The outdoors define many of us. It dictates the way we spend our time, money and daydreams. It can change our politics, philosophies and perspectives. However, sometimes our social norms and physical differences can lead us to perceive and, it turn, treat others differently, even on the trail.
In this edition of Therm-a-Rest Explore, contributor Bethany Hughes draws from her experiences on the PCT and in South America as she conducts gender studies on the trail.
“You are hiking alone?” the Chilean campesino asks, incredulous as he pulls down the bag of harina tostada (toasted wheat, a typical staple food item in Patagonia) I had requested. We are squeezed into a 4×4 room of provisions, which is the only shop in the ten building (stables included) mountain hamlet of Carrizales.
“No, I am hiking with her,” I gesture at my hiking partner, Lauren, who is standing beside me. He looks at us for a moment and reiterates, “Yes, the two of you are traveling alone? There is no man with you?” The question immediately puts me on alert. This risk analysis is almost reflexive after a year of hiking abroad. I evaluate his body language, note the surroundings, that his whole family is around. As usual I deem his question to arise from curiosity rather than ill intent.
“Aren’t you afraid being out here?” he insists, “the mountains are dangerous, especially for women. There are pumas!” Rather than get offended I decide to take this as an opportunity to address ingrained social messaging and reply, “I feel safer being stalked by a puma in the mountains than being followed by a stranger in the city.” This takes him by surprise and he stops to think it over.
“Tienes razon,” [you’re right] he concludes and hands me the bag of flour. They decide, as a family, we should camp nearby as it is getting late and then bring out some fresh baked bread. The man explains, “I have daughters and granddaughters and when I saw you walking down from the mountain I thought of them and felt a desire to protect you. You must be careful out there,” he urges, “not everyone is nice.”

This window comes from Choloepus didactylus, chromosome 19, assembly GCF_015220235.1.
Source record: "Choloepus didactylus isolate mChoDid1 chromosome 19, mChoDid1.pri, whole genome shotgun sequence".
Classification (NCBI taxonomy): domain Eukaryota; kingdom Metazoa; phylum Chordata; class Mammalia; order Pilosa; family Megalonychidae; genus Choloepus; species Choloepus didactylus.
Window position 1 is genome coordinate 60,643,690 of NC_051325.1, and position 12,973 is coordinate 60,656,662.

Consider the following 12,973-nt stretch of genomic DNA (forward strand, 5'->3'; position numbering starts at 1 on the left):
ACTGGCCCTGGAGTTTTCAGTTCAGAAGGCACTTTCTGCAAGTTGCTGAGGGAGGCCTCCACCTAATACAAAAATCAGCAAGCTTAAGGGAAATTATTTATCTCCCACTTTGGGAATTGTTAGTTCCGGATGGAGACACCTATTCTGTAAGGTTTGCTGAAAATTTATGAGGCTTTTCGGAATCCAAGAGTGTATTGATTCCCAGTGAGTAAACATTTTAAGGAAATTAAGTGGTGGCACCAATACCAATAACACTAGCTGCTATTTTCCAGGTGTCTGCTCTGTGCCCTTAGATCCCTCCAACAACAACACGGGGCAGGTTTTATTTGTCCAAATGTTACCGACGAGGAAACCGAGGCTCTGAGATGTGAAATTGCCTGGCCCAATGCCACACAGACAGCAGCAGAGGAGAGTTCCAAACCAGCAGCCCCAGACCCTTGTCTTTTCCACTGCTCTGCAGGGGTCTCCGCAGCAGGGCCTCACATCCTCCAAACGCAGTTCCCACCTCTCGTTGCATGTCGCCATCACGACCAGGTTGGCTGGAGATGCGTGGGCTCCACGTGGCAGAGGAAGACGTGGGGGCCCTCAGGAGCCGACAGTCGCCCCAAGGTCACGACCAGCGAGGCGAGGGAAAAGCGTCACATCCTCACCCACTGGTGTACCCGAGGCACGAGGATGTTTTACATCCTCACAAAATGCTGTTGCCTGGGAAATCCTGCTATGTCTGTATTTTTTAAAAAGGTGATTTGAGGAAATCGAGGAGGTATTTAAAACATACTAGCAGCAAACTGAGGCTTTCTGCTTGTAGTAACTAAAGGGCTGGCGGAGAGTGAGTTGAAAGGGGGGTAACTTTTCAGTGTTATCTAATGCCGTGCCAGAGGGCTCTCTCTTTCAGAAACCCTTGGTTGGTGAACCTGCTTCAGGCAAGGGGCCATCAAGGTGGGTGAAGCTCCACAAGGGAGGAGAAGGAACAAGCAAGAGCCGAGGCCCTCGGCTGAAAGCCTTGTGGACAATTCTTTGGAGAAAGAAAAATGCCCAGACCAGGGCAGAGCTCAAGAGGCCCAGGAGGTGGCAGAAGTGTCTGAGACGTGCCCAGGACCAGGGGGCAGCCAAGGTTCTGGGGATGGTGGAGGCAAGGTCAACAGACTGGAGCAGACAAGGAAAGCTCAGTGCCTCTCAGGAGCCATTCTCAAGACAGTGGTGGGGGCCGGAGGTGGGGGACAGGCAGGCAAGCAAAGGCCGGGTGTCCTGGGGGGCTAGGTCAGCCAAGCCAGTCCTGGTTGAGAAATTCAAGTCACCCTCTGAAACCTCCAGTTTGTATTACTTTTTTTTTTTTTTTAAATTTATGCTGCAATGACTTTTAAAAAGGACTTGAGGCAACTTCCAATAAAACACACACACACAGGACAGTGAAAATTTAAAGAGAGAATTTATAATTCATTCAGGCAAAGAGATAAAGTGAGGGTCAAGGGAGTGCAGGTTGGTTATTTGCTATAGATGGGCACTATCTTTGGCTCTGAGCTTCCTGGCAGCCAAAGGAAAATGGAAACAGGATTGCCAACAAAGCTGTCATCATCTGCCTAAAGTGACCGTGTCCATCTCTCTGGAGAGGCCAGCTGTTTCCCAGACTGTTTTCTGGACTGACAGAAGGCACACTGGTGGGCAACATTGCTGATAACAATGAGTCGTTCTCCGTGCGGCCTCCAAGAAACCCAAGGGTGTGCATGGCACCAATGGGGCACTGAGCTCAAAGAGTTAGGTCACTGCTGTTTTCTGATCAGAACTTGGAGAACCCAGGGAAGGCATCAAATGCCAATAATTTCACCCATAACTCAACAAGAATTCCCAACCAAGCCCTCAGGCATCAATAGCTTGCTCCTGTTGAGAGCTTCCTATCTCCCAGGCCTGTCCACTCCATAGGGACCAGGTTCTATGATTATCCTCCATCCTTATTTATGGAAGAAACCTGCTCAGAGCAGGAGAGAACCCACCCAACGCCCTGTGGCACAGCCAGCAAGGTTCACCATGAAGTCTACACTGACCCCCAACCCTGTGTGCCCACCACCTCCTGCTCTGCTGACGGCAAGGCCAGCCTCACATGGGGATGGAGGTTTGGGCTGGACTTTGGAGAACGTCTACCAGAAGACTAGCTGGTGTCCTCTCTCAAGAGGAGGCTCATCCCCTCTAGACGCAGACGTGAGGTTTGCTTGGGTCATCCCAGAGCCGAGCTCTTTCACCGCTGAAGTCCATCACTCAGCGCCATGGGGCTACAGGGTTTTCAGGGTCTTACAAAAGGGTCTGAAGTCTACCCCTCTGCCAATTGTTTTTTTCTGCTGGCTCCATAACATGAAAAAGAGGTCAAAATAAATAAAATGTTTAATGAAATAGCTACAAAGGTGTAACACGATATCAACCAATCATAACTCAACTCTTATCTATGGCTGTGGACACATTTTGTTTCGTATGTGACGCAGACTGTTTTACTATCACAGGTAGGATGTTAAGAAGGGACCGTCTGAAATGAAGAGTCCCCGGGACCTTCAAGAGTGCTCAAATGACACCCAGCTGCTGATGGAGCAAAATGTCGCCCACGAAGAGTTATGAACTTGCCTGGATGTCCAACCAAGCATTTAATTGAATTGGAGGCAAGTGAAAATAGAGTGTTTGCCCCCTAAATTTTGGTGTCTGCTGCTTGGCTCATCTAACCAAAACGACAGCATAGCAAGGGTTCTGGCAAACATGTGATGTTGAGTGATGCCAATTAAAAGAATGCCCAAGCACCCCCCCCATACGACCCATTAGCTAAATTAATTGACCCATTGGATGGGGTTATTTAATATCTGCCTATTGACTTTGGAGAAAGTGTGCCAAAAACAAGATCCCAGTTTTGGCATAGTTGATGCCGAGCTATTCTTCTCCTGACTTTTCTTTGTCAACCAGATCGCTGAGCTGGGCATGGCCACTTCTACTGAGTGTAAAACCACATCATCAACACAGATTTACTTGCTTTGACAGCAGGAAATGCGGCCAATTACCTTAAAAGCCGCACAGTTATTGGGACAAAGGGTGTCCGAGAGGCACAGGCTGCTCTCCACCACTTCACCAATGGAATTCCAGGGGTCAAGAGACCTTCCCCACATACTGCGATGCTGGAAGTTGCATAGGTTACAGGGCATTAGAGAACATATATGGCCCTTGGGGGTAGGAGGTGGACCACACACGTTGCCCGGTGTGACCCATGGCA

We have had dozens of encounters in our first year of walking the length of the Andes and have heard that last sentiment echoed by everyone from huasos and gauchos (southern cowboys) to police officers. As women, we are perceived as less threatening and therefore readily welcomed, but then have to demonstrate and defend our abilities.
So, what are the differences between males and females in the backcountry? Some anatomical differences do affect a long-distance backpacking trip. For one, guys have an easier time peeing . Be it backpacking across an open stretch or on a multi-pitch climb, all things being equal, they have an easier time taking a wizz. This process On the flip side, women more easily carry weight on our wider hips.
Another interesting difference is our ability to pack on fat. There is a spectacular and tragic instance of this in the story of the Donner party. According to a 1990 article in the Journal of Anthropological Research, “the differential fate of the members of the Donner party lends strong support to the argument that females are better able than males to withstand conditions marked by famine and extreme cold.”
As I began to think more about these physical differences, I began thinking of the men and women I would see at the completion of thru-hikes, where once fit men end as skin and bone, women tend to finish looking strong and sleek. While thru-hiking the PCT, I watched a couple in my trail family, Trouble & The Dude. He began to lose weight at an alarming rate and she immediately abdicated part of her dinner to him each night. No matter what the differences, we are better off working together.
Nature is indifferent and physical traits vary, leaving defining the experience up to us. We choose whether to emphasize differences and fear or focus on how our strengths help us safely complete the endeavors ahead. Celebrate everyone who is brave enough to step out his or her door into the great unknown. The outdoors is a great equalizer and as an adventure community, we would be wise to follow that lead.